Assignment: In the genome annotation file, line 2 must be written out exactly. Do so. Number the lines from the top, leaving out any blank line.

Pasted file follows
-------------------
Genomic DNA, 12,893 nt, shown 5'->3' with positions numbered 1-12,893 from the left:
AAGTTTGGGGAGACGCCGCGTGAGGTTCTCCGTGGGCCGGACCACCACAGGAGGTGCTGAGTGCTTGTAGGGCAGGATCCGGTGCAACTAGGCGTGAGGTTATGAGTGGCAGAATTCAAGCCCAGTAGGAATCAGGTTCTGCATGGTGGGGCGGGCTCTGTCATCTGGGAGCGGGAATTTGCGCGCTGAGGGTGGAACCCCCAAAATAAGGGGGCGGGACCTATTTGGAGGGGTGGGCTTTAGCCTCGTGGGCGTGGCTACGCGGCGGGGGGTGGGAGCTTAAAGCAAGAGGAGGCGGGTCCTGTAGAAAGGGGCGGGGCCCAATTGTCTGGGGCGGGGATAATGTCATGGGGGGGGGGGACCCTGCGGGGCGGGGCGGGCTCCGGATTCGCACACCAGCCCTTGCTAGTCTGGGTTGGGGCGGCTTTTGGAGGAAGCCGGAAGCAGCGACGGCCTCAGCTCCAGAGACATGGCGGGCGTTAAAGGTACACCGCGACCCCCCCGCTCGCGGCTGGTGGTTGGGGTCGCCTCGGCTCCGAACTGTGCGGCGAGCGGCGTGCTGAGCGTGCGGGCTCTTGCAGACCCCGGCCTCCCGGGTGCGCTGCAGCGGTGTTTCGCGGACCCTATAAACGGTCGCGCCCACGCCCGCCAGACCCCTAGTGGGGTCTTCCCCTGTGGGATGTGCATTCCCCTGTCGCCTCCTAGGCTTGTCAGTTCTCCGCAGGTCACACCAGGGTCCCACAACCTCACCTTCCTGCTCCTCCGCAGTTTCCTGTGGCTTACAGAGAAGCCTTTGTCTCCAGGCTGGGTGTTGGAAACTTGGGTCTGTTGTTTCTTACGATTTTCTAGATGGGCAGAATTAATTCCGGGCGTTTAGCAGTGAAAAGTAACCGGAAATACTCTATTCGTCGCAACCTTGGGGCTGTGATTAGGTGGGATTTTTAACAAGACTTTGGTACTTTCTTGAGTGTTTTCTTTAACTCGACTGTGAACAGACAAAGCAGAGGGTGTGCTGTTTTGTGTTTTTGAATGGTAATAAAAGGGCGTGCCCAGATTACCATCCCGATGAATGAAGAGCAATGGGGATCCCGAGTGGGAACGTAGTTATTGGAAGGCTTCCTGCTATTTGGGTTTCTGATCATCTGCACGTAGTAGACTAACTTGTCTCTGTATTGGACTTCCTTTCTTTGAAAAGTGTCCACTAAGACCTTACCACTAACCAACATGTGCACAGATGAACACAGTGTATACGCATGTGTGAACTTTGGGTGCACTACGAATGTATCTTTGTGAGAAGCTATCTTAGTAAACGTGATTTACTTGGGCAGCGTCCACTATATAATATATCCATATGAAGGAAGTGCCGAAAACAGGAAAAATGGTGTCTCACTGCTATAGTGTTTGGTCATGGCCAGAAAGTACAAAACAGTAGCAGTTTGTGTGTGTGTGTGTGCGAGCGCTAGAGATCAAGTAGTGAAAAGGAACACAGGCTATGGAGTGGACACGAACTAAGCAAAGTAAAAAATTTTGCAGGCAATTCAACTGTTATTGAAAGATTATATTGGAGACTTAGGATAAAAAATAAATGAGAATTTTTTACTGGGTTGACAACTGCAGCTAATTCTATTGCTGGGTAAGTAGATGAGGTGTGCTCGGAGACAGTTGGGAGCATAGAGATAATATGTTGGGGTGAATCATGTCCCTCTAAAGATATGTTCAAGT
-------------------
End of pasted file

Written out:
AAGTTTGGGGAGACGCCGCGTGAGGTTCTCCGTGGGCCGGACCACCACAGGAGGTGCTGAGTGCTTGTAGGGCAGGATCCGGTGCAACTAGGCGTGAGGTTATGAGTGGCAGAATTCAAGCCCAGTAGGAATCAGGTTCTGCATGGTGGGGCGGGCTCTGTCATCTGGGAGCGGGAATTTGCGCGCTGAGGGTGGAACCCCCAAAATAAGGGGGCGGGACCTATTTGGAGGGGTGGGCTTTAGCCTCGTGGGCGTGGCTACGCGGCGGGGGGTGGGAGCTTAAAGCAAGAGGAGGCGGGTCCTGTAGAAAGGGGCGGGGCCCAATTGTCTGGGGCGGGGATAATGTCATGGGGGGGGGGGACCCTGCGGGGCGGGGCGGGCTCCGGATTCGCACACCAGCCCTTGCTAGTCTGGGTTGGGGCGGCTTTTGGAGGAAGCCGGAAGCAGCGACGGCCTCAGCTCCAGAGACATGGCGGGCGTTAAAGGTACACCGCGACCCCCCCGCTCGCGGCTGGTGGTTGGGGTCGCCTCGGCTCCGAACTGTGCGGCGAGCGGCGTGCTGAGCGTGCGGGCTCTTGCAGACCCCGGCCTCCCGGGTGCGCTGCAGCGGTGTTTCGCGGACCCTATAAACGGTCGCGCCCACGCCCGCCAGACCCCTAGTGGGGTCTTCCCCTGTGGGATGTGCATTCCCCTGTCGCCTCCTAGGCTTGTCAGTTCTCCGCAGGTCACACCAGGGTCCCACAACCTCACCTTCCTGCTCCTCCGCAGTTTCCTGTGGCTTACAGAGAAGCCTTTGTCTCCAGGCTGGGTGTTGGAAACTTGGGTCTGTTGTTTCTTACGATTTTCTAGATGGGCAGAATTAATTCCGGGCGTTTAGCAGTGAAAAGTAACCGGAAATACTCTATTCGTCGCAACCTTGGGGCTGTGATTAGGTGGGATTTTTAACAAGACTTTGGTACTTTCTTGAGTGTTTTCTTTAACTCGACTGTGAACAGACAAAGCAGAGGGTGTGCTGTTTTGTGTTTTTGAATGGTAATAAAAGGGCGTGCCCAGATTACCATCCCGATGAATGAAGAGCAATGGGGATCCCGAGTGGGAACGTAGTTATTGGAAGGCTTCCTGCTATTTGGGTTTCTGATCATCTGCACGTAGTAGACTAACTTGTCTCTGTATTGGACTTCCTTTCTTTGAAAAGTGTCCACTAAGACCTTACCACTAACCAACATGTGCACAGATGAACACAGTGTATACGCATGTGTGAACTTTGGGTGCACTACGAATGTATCTTTGTGAGAAGCTATCTTAGTAAACGTGATTTACTTGGGCAGCGTCCACTATATAATATATCCATATGAAGGAAGTGCCGAAAACAGGAAAAATGGTGTCTCACTGCTATAGTGTTTGGTCATGGCCAGAAAGTACAAAACAGTAGCAGTTTGTGTGTGTGTGTGTGCGAGCGCTAGAGATCAAGTAGTGAAAAGGAACACAGGCTATGGAGTGGACACGAACTAAGCAAAGTAAAAAATTTTGCAGGCAATTCAACTGTTATTGAAAGATTATATTGGAGACTTAGGATAAAAAATAAATGAGAATTTTTTACTGGGTTGACAACTGCAGCTAATTCTATTGCTGGGTAAGTAGATGAGGTGTGCTCGGAGACAGTTGGGAGCATAGAGATAATATGTTGGGGTGAATCATGTCCCTCTAAAGATATGTTCAAGT